Legislation that would lift deadlines for survivors of child sexual abuse to sue their abusers is closer to receiving approval by both chambers in the Maryland legislature.

At a House Judiciary Committee hearing Tuesday, Sen. William C. Smith Jr. (D-Montgomery) took questions on part of the bill, which would repeal the statute of limitations and cap liability for governments and school boards at $890,000.

Smith sponsored the legislation which the Senate approved March 16.

Sen. William C. Smith Jr. (D-Montgomery) testifies March 28 before House Judiciary Committee on legislation to allow survivors of child sexual abuse to file civil suits at any time. Sitting beside Smith is Kathleen Hoke, professor at the University of Maryland in College Park. Credit: William J. Ford

The measure increases the liability limit to $1.5 million for claims against private institutions for non-economic damages such as pain and suffering. An amendment approved last week removes the cap for economic damages for costs of services such as therapy or medical treatment.

Del. Nicole Williams (D-Prince George’s) asked what settlement amounts have been agreed upon in cases where an organization is charged with abuse and later files for bankruptcy.

Kathryn Robb, executive director of Child USAdvocacy, said that, based on more than 200,000 cases assessed from the Boy Scouts of America and other groups, the average settlement amount was nearly $1.4 million and the average verdict was $3.4 million.

“We are seeing in bankruptcy these unsecured creditors, which is what these victims become,” said Robb who testified online. “The courts are looking to the statute of limitations within the jurisdiction where they were harmed. That’s why this piece of legislation is so important for those survivors.”

Attorney General Anthony Brown (D) said in an advice letter that the bill was “not clearly unconstitutional,” but likely to end up in a legal battle. However, he said he could “in good faith” defend it in court.

Del. C.T. Wilson (D-Charles), an abuse survivor, has sponsored a similar bill in the House and has said the goal would be to conform to the Senate version so legislation can be  approved before the session adjourns April 10.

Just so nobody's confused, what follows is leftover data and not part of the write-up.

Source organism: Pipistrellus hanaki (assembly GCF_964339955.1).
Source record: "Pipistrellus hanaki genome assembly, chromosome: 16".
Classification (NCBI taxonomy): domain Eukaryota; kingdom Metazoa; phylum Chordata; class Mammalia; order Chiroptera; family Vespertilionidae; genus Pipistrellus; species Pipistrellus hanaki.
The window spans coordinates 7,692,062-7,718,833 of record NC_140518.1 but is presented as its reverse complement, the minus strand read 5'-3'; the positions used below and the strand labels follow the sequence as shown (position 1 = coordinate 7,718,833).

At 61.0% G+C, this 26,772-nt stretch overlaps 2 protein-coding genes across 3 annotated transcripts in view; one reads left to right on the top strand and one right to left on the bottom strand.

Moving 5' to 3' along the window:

Sen. William C. Smith Jr., right, chats with David Lorenz of Prince George’s County near the House Judiciary Committee room inside House of Delegates building on March 28.  Photo by William J. Ford.

Wilson has been credited for work on such legislation dating back to 2017 when he successfully led a bill to extend the age limit from 25 to 38 for someone to sue for child sexual abuse.

Further attempts to change the law have passed in the House in recent years, but stalled in the Senate.

After Tuesday’s hearing Judiciary chair Del. Luke Clippinger (D-Baltimore City) said the committee plans to review the Senate version and possibly vote on it this week.

Meanwhile, Brown’s office is preparing to release findings of an investigation into alleged abuse by clergy in the state. The attorney general’s office said it’s “moving as expeditiously as possible” to release the report.

Outside the Judiciary committee room, David Lorenz of Prince George’s County thanked Smith for his work on the bill.

“Credit Del. C.T. Wilson on this [work]. Almost done,” Smith replied.

Lorenz, the Maryland director of the Survivors Network of those Abused by Priests, also called SNAP, said he’s pleased legislation may finally get full approval and a signature from Gov. Wes Moore (D).

“I feel really good about this,” said Lorenz, who was sexually abused as a teenager at a private school in Kentucky. “I’m not going to be part of any litigation. This is all for the survivors. It’s want they want to do and I will be in full support.”

Maryland Matters is part of States Newsroom, a network of news bureaus supported by grants and a coalition of donors as a 501c(3) public charity. Maryland Matters maintains editorial independence. Contact Editor Danielle Gaines for questions: dgaines@marylandmatters.org. Follow Maryland Matters on Facebook and Twitter.

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